People who are protected by the Constitution have a right to fundamental due process. If the United States government is going to maintain a watch list and prevent people from flying, there has to be some way for people to confront the evidence against them and rebut it.



#5 Proudiddy

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Posted 05 February 2013 - 10:36 AM

http://www.aljazeera...5957645514.html

then there's this.

My initial response is "wow," but it doesn't seem fitting being that I'm not surprised.

#6 CatofWar

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Posted 05 February 2013 - 11:09 AM

the government kills american citizens and fought to keep indefiniate detention of citizens in the ndaa. we know whats happening here.

#7 L.A. Fanatic

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Posted 05 February 2013 - 12:56 PM

there going to be so many Nick Brody cases now

#8 NanuqoftheNorth

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Posted 05 February 2013 - 03:57 PM

Apparently, some of you still need to be reminded occasionally: America's key decision makers, with their superior abilities and intellect, have been placed in positions of public trust to craft and uphold the laws of the land... but only to a point. Sometimes, those leaders interpret the laws in ways that are too complex for the average citizen to fully appreciate. Here is all you really need to know: Whether our leaders are doing "God's work" on Wall Street, personally enriching themselves at the expense of the middle class and the global economy, or spending billions of taxpayer dollars killing little brown people/Ex Pats in far away lands, they only have America's best interests at heart. Our lofty leaders' enormous responsibility for society's general welfare places them above and beyond any commoner's naïve interpretation of the law. Now go back to debating the merits of Beyoncé's Super Bowl half time performance and whether goats really do like Doritos more than humans. Meanwhile, you can rest easy with the knowledge that important matters of state are better left to the discretion of more capable minds in "quiet rooms". By-the-way, what is that saying about sausages and the affairs of state?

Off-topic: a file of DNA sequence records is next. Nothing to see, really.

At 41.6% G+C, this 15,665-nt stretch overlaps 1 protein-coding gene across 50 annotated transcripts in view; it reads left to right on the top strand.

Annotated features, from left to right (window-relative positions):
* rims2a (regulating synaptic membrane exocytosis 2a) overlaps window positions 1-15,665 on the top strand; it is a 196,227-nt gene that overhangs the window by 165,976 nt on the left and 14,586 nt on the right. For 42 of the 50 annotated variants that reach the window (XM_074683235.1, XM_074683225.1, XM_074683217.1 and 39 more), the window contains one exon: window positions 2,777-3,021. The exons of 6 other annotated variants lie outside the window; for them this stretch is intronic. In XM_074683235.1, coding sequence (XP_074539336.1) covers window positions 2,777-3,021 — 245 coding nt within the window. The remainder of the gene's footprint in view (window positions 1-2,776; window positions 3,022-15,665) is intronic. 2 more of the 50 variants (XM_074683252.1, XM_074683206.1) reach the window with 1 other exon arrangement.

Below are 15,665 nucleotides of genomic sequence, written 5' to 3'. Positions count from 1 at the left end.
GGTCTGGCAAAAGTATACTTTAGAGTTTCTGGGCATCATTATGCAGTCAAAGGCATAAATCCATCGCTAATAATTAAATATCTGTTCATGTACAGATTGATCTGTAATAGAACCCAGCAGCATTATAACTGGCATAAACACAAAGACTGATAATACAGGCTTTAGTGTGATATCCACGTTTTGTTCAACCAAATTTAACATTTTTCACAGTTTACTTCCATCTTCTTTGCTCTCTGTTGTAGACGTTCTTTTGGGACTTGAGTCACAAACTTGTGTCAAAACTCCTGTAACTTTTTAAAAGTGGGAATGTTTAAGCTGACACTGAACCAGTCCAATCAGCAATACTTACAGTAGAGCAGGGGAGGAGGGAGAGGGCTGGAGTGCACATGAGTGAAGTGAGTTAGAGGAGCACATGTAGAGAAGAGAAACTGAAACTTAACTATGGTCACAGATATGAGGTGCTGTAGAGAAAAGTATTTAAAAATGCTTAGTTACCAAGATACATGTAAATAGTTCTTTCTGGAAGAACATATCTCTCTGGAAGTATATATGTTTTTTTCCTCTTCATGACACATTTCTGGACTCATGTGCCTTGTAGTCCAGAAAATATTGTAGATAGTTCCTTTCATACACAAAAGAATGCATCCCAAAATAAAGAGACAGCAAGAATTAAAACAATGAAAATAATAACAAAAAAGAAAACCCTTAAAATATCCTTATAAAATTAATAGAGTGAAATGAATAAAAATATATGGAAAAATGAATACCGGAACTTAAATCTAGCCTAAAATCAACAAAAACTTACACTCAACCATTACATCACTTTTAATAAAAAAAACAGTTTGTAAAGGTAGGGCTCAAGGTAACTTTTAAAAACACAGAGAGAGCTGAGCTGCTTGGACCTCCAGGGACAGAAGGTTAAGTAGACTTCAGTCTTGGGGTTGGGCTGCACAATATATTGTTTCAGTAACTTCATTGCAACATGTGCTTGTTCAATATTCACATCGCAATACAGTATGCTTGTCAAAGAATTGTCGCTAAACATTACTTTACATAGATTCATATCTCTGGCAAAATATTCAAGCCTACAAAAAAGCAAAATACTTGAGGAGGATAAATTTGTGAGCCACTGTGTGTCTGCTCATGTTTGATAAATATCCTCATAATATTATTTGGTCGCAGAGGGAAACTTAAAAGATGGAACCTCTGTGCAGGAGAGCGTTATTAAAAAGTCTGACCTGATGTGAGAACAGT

#9 NanuqoftheNorth

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Posted 05 February 2013 - 07:21 PM